- Has photos (0 photos)
- Has videos (0 videos)
- Has audio (0 audio)
Millions of British mums feel under pressure to ensure their child reaches certain milestones ‘on time’, new research has shown. Treasured moments such as baby’s first steps and words can prove to be a time of anxiety for mums amid pressure from their peers not to be seen to be ‘behind’.
It also emerged other milestones like a child’s use of a knife and fork, first crawl or swim can also leave mums feeling that their child hasn’t lived up to expectations.
But, for two thirds of the 2,000 mums studied, the reality is that they feel under pressure to ensure their child is able to do things by a certain age.
Four in ten feel other mums judge them on how their child is progressing and the same number talk to other women about child progression at least once a week.
The milestone report, commissioned by Munchkin, the international baby products brand, revealed six in ten mums keep one eye on specific timescales amid their child’s development from a very early age.
Munchkin marketing director Matthew Wilson said:
“The results show mums are very aware of how their child is progressing but sometimes this leads to them placing a lot of pressure on themselves.
“Sometimes it’s easy to place too much emphasis on targets or judge your own child on the basis of other people’s.
“What is important is providing parents with the tools they need to help their child in developing at their own pace.”
And one in five parents admitted they judge their child on the basis of how and when they completed certain milestones.
But 55% get defensive with other parents if their child is a little behind when it comes to a certain skill, while one in six have even pretended their child could do something they hadn’t yet done.
An overwhelming eight in ten feel other mums have a tendency to brag about their child’s achievements – while 60% admitted they are guilty of being a bit boastful themselves.
And child development can prove tricky even between partners – four in ten mums have had disagreements with their husbands over their child’s progression and whether it was on track.
In fact, eight in ten mums feel strongly that children should be allowed to develop at their own pace.
If their child is yet to develop a certain skill, a mum is willing to wait six months on average for the child to get there themselves before starting to worry that there’s a problem with their development.
The biggest influence on a mother’s expectations of her child were found to be strongly influenced by how other children of the same age are progressing.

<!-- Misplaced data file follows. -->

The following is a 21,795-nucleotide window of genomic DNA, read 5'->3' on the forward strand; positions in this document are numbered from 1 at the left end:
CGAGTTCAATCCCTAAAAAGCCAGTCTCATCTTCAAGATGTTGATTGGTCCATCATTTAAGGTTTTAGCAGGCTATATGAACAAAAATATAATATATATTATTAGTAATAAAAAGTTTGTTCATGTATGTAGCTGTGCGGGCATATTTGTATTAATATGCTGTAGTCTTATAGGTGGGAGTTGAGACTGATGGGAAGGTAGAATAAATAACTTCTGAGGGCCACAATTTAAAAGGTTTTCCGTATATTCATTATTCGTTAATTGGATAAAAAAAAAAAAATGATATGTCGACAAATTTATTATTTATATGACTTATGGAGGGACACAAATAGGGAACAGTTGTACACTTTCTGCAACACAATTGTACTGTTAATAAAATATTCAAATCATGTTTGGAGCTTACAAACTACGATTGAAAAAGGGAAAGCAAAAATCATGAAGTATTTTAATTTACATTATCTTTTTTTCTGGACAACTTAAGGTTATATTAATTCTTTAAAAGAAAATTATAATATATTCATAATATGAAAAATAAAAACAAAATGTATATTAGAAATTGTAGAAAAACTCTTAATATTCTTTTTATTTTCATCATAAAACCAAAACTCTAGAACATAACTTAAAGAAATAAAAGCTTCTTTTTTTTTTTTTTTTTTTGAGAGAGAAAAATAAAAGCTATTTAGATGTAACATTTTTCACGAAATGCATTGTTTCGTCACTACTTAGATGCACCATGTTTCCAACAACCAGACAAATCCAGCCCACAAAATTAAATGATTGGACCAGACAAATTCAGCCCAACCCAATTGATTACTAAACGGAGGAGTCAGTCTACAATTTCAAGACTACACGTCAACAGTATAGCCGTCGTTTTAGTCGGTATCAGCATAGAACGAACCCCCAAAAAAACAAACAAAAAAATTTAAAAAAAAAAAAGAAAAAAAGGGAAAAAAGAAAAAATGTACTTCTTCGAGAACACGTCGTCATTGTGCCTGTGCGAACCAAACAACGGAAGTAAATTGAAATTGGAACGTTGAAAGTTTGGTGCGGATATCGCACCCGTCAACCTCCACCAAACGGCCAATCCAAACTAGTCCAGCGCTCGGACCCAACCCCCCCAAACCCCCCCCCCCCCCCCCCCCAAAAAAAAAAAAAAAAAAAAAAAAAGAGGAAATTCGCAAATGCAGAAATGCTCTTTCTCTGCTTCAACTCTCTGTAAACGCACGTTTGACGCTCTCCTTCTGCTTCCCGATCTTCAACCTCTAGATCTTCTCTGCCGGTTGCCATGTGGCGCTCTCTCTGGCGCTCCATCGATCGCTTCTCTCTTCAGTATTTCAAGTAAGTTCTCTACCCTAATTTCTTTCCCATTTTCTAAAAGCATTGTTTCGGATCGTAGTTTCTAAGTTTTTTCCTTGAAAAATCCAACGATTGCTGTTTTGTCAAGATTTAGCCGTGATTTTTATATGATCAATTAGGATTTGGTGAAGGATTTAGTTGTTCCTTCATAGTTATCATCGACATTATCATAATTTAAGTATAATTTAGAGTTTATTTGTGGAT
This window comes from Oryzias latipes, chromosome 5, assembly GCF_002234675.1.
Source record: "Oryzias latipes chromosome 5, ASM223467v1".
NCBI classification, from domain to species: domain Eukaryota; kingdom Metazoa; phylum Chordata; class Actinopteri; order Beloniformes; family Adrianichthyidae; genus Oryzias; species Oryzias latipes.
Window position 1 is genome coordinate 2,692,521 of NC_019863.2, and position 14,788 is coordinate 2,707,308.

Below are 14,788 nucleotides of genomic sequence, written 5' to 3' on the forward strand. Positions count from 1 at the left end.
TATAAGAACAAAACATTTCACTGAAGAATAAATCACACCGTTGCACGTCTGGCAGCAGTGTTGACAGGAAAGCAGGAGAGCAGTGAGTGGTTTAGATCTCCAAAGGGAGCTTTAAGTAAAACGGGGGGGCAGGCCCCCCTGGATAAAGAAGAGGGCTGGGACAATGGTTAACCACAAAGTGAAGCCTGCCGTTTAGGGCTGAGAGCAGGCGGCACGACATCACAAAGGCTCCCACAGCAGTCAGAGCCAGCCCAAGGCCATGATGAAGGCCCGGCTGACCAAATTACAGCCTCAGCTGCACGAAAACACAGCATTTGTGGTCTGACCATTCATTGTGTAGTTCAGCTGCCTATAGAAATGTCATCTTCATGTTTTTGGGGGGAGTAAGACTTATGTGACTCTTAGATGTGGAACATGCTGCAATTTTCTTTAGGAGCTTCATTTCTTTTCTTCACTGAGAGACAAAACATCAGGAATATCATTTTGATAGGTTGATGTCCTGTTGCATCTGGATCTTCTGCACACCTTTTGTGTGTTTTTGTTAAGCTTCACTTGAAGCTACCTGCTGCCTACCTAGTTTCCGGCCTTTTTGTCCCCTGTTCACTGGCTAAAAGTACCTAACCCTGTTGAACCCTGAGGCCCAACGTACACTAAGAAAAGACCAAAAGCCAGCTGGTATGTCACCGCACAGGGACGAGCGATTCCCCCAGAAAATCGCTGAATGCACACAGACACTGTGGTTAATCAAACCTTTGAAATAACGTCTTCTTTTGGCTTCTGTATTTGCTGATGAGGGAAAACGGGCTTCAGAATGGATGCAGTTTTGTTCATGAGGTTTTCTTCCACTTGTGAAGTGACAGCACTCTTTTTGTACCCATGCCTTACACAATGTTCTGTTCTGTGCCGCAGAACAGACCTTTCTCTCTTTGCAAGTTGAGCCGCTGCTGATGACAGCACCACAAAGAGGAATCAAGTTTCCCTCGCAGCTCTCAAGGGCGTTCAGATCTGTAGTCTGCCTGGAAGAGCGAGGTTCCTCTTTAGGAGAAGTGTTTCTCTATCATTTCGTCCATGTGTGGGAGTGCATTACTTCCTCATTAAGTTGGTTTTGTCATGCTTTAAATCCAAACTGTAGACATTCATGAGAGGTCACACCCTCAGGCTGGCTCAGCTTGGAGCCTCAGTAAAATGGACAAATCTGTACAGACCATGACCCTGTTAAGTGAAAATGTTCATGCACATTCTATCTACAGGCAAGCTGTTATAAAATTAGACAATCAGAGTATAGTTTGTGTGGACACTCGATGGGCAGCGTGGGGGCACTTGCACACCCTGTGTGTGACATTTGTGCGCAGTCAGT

In fact, one in six mums has taken their child to the doctors because they were worried they weren’t developing a certain skill fast enough, while one quarter have spoken with a teacher because they were concerned.
The average rate of progression for British children was detailed with eating solids first occurring at seven months, crawling at nine months, using a knife and fork at four and a half years and tying their own shoe laces by age five.
Results unearthed the extent of worry mum goes through when it comes to her child’s development and found the average British child is potty trained by age three, can walk by 13 months and rides a bike by the time they are five.
Most children kick their dummies away by age two and a half, drink from a beaker at 11 months and catch a ball first at the age of three.
Matthew Wilson added:
“There are no right or wrong times to achieve things but the results of the survey averages show that most milestones occur within a similar timeframe.
“Having the right tools, accessories and support network can help to alleviate the pressures mums put on themselves when it comes to their children’s development.
“Small changes like making meal times that little bit easier or not worrying about mess and spillages can give mum a breather and allow them to encourage their children.
“Most importantly, enjoy all the milestones along the way and share each one with your baby. There is nothing more fulfilling than watching your little one develop and grow.”
First laugh – 4 months
Having solids for the first time – 7 months
Sitting up unaided – 8 months
Holding a bottle themselves – 8 months
Crawling – 9 months
Feed themselves – 11 months
Drinking from a beaker – 11 months
First word – 11 months
Learned to walk – 13 months
Drinking from a cup – 14 months
Kick a ball – 18 months
Count to ten – 21 months
Getting rid of the dummy – 2 ½ years
Use the toilet – 2 ¾ years
Catch a ball – 3 years
Learn colours – 3 ½ years
Ride a bike with stabilisers – 3 ¾ years
Read their first word – 4 years
Dress themselves – 4 years
Know days of the week – 4 ½ years
Use a knife and fork – 4 ½ years
Tie shoe laces – 5 years
Tell the time – 5 years
Ride a bike without stabilisers – 5 years
Know months of the year – 5 years
Cross the road safely – 5 ½ years
Make a drink themselves – 5 ½ years